Don’t Give Up! It’s Not All Bleak! You Have So Much to Offer!

On our last episode of Post Academic in NYC, we heard the sad tale of how I was contacted by the College Where I Used to Adjunct to, well, adjunct. See, I already resigned last spring, and I even presented myself like a good little post academic at my exit interview where someone filled out a form documenting my despair and sent me on my way. I guess they invited me back because they think I might miss them now.


One this episode of PAINYC (aren’t acronyms fun!) we will learn about the other thing that happened to me last week that STILL has me shaking with rage.

Recently, I resigned from an academic committee that I had been serving on since I was a graduate student. The co-head of the committee, a tenured faculty member in my field, emailed to ask why I was resigning. I explained, in the nicest way, that I decided to leave academia because it’s time for me to make a living, etc, etc.

Honestly I didn’t expect to hear from him again because, why?

Of course, I underestimated the investment that some tenured/tenure-track faculty seem to have in convincing their underlings to Keep Livin’ the Dream. He immediately replied: “Of course the market is not friendly, but you have so much to offer the field. I hope you don’t give up!”

I suppose being told that I have “so much to offer the field” by an established member of the academic club should delight me. Instead, I think I just threw up a little in my mouth.

It took me a few days to figure out why.

Basically, I am sick to death of being encouraged. I am sick of being told, by privileged people who have full-time jobs and who (in many cases) earned tenure decades ago, not to give up. Telling someone with a PhD in the Humanities not to give up is just stupid. I know these folks mean well, but they are clueless about the daily indignities of life on the academic margins. I can’t tell you the number of people who have informed me that “things will work out” if I just, I don’t know, suffer a little bit longer.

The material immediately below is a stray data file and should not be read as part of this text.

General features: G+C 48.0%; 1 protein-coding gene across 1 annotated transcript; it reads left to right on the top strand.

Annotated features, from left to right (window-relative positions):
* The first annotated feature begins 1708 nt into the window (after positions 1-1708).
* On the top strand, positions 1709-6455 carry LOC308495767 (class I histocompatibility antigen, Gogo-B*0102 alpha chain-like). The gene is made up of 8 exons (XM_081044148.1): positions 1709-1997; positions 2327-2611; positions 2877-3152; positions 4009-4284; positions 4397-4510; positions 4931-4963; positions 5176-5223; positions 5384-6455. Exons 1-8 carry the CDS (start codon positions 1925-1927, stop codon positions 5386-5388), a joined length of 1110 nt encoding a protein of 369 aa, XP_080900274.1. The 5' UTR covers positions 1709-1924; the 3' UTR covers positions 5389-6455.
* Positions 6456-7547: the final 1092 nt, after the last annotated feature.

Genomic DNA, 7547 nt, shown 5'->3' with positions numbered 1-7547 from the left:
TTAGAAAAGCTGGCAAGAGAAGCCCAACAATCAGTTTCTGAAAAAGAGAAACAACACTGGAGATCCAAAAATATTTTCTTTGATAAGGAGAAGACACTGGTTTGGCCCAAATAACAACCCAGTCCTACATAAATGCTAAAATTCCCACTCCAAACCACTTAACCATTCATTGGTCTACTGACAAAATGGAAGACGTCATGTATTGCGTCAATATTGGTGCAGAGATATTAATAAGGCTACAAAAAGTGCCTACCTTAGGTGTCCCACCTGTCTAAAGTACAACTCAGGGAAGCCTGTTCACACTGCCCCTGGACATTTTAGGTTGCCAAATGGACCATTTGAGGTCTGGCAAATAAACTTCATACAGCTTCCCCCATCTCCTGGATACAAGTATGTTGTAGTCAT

I wrote back to thank him for his comments. But I confirmed that I have no plans to go on the job market this year.

I was sure I wouldn’t hear from him again. But I was wrong. He wrote back! Obviously, he can’t imagine that I really do know my own mind. Who wouldn’t want to be an academic? It’s the Life of the Mind!

“Many colleges have stopped offering tenure-track positions,” he wrote. “But there are Lectureships. So it’s not all bleak.”


So let me get this straight. A prof with a full-time salary, job security, and institutional research support would like me to know that “it’s not all bleak.” And why is it not bleak, from his point of view? Because tenure-track positions are being replaced by Lectureships. And what really is the difference between a tt job and a Lectureship, anyway?

This guy does not seem to know or care what the differences might actually be. What’s worse is the implication that I am being too bleak. In fact, if I don’t get a job (which I won’t because I am not applying), I’m sure he will chalk it all up to the fact that I am really just too bleak about everything.

Got that, postacademics?

Not only must you continue to sacrifice yourself on the academic cross, you must have a good attitude about it too! You must continue to serve pro bono on academic committees. You must realize that the proliferation of 4-4, renewable Lectureships with no job security, no research support, and no promise of a tenure-track appointment are not a sign of the demise of intellectual culture. And they most certainly do not signify a national disinvestment in quality teaching at the college level. Nor is this trend part of a larger disintegration of the middle class in America. Rather, these Lectureships are a sign that things are “not all that bleak.”

Don’t give up! You have so much to offer, sucker.

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11 Responses to Don’t Give Up! It’s Not All Bleak! You Have So Much to Offer!

  1. JC says:

    This reminds me of a story I just heard from a grad student friend. My friend had just been at home visiting family, and met up for lunch with a friend who excitedly told my friend that she had decided to pursue a Ph.D. in history!! My friend tried to caution her about the job market in history, but she interrupted, saying that one of her professors thought it was a great idea for her to go to grad school because — wait for it — “there’s a lot of need for adjuncts! I’ll have a ton of job opportunities when I graduate, and can pick and choose the schools where I teach!!”